Seattle: the first US riot against 'globalization'? - Loren Goldner

Mass politics in the streets disappeared in the U.S. between 1970 and 1973. In retrospect, it is clear that the years 1964 to 1970 were not a "pre-revolutionary situation", but anyone who lived through those years as an activist can be forgiven for thinking it was. Any number of people in the ruling circles shared the same error of judgement. The black urban insurrections of 1964-68, the working-class wildcat rebellion (often led by black workers) from 1966 to 1973, the breakdown of the U.S. military in Indochina, the "student" and "youth" rebellions, and the appearance of militant feminist, gay and ecology movements were all indicators of a major social earthquake. Thirty years after they ended, the "sixties", for the left and for the right, still hang over American society like smoke after a conflagration.

The "oil crisis" and world recession of 1973-75 closed that era, and the revolutionary movement in the U.S. and everywhere else has been retrenching and regrouping ever since. If the ebb has seemed deeper in the U.S. than in Europe, it is only because U.S. capital is the cutting edge of the dismantling of the old Keynesian "social contract", such as it was, a dismantling in which Europe is still at the halfway point. The ebb of open struggle in the U.S., punctuated briefly but hardly reversed by actions against the Gulf War in 1990-91 or by the Los Angeles riots of 1992, expresses a vast "recomposition" of class lines in a world restructuring of capital. Many formerly successful forms of struggle, most notably the wildcat strike, have all but disappeared. The movements of the sixties were internationalist in sentiment, but they rarely transcended the national framework in practice. However much one wants to quibble about the reality of "globalization", it has been clear for a long time, even to avowed reformists, that any meaningful strategy, even in the day-to-day sense, has to be international, or better, "transnational", from the outset to win anything worth talking about. "Think globally, act locally" may sound like a solution, but its practical result usually comes down to rearranging deck chairs on the Titanic.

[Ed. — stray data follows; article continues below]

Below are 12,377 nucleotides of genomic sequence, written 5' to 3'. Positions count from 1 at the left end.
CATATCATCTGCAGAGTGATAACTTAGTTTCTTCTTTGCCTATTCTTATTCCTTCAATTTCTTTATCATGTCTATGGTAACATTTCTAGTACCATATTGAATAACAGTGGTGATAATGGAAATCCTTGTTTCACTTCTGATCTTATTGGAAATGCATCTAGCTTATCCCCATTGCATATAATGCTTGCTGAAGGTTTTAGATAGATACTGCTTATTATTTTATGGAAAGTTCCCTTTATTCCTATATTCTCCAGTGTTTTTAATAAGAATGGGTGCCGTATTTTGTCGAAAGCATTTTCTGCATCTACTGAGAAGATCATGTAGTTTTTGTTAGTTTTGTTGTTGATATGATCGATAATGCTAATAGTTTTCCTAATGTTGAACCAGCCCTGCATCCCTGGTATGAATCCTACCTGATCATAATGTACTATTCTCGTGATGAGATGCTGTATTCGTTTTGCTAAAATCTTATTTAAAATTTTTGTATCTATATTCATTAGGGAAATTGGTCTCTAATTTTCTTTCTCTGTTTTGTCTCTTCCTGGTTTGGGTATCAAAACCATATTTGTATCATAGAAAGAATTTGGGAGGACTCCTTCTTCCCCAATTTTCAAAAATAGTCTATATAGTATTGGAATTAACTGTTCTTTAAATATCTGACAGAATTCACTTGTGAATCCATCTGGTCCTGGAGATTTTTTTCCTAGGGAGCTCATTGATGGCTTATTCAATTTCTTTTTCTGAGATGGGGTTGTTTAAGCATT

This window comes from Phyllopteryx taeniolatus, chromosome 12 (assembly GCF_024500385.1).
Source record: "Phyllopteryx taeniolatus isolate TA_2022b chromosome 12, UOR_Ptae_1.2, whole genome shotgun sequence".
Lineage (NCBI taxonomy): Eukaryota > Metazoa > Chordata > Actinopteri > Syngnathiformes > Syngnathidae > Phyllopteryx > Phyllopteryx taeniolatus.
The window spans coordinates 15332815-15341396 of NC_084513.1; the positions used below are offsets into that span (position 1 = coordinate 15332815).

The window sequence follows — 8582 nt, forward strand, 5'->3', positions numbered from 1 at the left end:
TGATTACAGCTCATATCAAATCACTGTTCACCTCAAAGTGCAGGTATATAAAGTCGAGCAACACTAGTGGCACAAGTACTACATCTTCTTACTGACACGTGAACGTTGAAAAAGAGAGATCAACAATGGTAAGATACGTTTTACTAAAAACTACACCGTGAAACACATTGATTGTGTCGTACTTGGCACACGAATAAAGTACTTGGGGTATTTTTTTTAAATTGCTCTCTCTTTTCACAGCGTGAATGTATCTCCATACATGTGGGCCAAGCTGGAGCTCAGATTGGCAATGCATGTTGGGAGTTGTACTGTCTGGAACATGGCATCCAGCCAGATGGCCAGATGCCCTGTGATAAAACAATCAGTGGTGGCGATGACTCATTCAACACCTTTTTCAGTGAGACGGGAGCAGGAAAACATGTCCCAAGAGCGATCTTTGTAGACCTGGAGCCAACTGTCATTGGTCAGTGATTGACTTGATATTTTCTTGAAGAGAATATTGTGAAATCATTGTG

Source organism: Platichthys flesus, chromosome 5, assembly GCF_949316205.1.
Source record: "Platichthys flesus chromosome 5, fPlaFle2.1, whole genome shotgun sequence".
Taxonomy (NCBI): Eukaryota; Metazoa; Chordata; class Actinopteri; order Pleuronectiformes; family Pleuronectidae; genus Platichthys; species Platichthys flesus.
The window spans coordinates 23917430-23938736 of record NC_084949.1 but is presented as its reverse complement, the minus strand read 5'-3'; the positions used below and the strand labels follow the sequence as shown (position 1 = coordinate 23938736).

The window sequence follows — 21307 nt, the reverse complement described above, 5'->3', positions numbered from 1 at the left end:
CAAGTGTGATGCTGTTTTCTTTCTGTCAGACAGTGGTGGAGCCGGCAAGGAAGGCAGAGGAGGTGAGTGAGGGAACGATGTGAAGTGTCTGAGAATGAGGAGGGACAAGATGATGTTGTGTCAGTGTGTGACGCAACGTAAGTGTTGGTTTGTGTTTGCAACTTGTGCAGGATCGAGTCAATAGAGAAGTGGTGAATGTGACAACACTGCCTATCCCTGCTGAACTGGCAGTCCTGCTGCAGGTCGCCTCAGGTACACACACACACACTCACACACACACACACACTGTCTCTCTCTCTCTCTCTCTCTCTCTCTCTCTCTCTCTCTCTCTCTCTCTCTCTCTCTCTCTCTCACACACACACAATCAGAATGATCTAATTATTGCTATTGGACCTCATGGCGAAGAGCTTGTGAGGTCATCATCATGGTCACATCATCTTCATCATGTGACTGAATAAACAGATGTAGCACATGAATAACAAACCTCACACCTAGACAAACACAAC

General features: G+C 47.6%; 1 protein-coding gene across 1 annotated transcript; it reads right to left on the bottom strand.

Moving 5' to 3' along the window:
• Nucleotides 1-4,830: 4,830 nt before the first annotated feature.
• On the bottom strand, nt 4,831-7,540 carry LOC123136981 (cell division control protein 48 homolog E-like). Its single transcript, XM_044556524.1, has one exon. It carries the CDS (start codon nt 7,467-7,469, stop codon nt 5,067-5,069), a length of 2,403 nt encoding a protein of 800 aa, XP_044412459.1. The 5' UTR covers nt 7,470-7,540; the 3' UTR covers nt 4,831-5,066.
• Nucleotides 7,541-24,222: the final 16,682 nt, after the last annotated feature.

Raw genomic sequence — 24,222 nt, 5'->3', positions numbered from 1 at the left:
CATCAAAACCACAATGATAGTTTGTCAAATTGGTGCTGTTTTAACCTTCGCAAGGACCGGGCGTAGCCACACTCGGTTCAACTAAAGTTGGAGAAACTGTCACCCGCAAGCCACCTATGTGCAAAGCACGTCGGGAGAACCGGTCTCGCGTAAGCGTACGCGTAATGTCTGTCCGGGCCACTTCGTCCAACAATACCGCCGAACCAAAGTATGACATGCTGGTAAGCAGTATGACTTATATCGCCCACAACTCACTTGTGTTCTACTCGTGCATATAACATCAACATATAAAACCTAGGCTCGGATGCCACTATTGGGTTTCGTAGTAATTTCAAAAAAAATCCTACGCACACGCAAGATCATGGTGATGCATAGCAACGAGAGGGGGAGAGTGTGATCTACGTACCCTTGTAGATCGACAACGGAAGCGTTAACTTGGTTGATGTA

Some American and Chinese workers may have had a more radical consciousness, and perhaps were even more internationalist rhetorically, in the 1920's than today, but today conditions exist in which they are compelled, practically, to make internationalism concrete in a way that was unthinkable in the 1920's. ...

There has been an important protectionist sentiment among American workers for a long time: "Buy American", "Save American Jobs". Many workers have been won over to sympathy for their employers, who are beleaguered by imports, and have swallowed big concessions on that basis. On the other hand, traditional unions such as the UAW (United Auto Workers) as well as respectable reformist opposition groups such as Labor Notes have made some serious attempts to hook up with workers (usually along industry- lines) in Mexico, Asia and Europe ... But all these actions have been strictly under the control of some faction of union bureaucrats, in or out of power, and represent the extension of sectoral trade union reformism to a world scale. ...

If, as seems to be the case, the world economy has become a "negative sum game" for workers, a "race to the bottom", then a "different kind of internationalism" would mean creating a situation for a "positive sum game" in which workers can concretely fight for their own interests on a CLASS FOR ITSELF basis, in a way that implicitly or, better still, explicitly, recognizes the practical unity of interests of working people in the U.S. and China, Japan and Bangladesh, Italy and Albania.

From a revolutionary viewpoint, it is easy to be skeptical about the events in Seattle… The slogan "Fair Trade, Not Free Trade" could certainly be seen as a slightly-concealed variant of protectionism by those (and there were many) who wished to do so. ...